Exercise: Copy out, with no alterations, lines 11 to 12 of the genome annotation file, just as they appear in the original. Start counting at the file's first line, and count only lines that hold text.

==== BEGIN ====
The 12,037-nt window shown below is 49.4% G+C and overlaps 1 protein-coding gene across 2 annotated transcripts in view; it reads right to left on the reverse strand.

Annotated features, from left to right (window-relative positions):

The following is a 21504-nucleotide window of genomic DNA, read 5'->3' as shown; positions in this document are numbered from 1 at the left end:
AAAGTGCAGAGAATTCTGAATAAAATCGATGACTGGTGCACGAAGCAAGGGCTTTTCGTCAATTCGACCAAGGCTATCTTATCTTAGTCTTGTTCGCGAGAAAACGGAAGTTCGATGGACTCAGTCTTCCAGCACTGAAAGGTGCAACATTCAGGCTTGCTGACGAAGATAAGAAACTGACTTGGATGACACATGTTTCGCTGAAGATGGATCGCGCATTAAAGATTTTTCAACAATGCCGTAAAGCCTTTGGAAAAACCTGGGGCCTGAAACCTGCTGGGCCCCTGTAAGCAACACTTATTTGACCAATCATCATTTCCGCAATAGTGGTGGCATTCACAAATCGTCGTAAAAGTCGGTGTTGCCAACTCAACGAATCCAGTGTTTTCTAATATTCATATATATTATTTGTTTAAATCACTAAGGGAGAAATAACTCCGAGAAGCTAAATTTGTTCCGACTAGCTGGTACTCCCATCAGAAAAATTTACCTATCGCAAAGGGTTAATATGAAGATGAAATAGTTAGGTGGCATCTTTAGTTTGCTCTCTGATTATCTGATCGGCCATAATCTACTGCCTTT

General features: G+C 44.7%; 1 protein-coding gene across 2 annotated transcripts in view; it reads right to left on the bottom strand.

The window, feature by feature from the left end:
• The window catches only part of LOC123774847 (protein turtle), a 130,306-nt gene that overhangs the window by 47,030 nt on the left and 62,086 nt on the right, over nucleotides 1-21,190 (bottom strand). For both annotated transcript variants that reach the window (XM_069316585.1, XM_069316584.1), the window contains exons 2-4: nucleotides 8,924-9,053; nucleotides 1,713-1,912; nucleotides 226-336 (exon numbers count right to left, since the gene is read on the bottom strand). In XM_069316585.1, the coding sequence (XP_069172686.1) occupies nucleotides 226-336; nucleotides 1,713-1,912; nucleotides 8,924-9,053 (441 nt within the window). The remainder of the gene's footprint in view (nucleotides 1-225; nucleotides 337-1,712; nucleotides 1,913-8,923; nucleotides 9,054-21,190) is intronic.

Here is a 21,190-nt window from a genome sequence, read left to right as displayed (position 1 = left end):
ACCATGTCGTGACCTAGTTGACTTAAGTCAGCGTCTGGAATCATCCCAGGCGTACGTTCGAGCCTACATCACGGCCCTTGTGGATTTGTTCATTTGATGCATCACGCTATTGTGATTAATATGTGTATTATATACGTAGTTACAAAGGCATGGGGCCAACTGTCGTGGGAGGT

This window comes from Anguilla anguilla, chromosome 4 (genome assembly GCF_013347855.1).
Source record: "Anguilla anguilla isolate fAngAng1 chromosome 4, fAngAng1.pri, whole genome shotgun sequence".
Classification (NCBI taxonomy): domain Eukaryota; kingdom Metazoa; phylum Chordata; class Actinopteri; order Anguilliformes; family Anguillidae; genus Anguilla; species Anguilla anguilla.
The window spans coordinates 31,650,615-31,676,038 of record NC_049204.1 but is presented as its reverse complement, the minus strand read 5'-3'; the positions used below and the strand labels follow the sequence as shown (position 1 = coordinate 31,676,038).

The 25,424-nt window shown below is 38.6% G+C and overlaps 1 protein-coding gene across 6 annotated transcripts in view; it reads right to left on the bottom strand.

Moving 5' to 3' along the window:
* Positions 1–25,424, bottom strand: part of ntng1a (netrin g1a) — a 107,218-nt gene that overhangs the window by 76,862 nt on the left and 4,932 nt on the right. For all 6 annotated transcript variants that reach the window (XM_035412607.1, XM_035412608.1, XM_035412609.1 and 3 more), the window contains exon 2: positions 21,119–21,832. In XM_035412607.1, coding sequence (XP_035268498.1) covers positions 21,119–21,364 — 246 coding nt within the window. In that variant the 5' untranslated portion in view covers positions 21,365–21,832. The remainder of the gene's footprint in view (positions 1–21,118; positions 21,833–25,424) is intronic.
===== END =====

Source record: "Anguilla anguilla isolate fAngAng1 chromosome 4, fAngAng1.pri, whole genome shotgun sequence".
Classification (NCBI taxonomy): domain Eukaryota; kingdom Metazoa; phylum Chordata; class Actinopteri; order Anguilliformes; family Anguillidae; genus Anguilla; species Anguilla anguilla.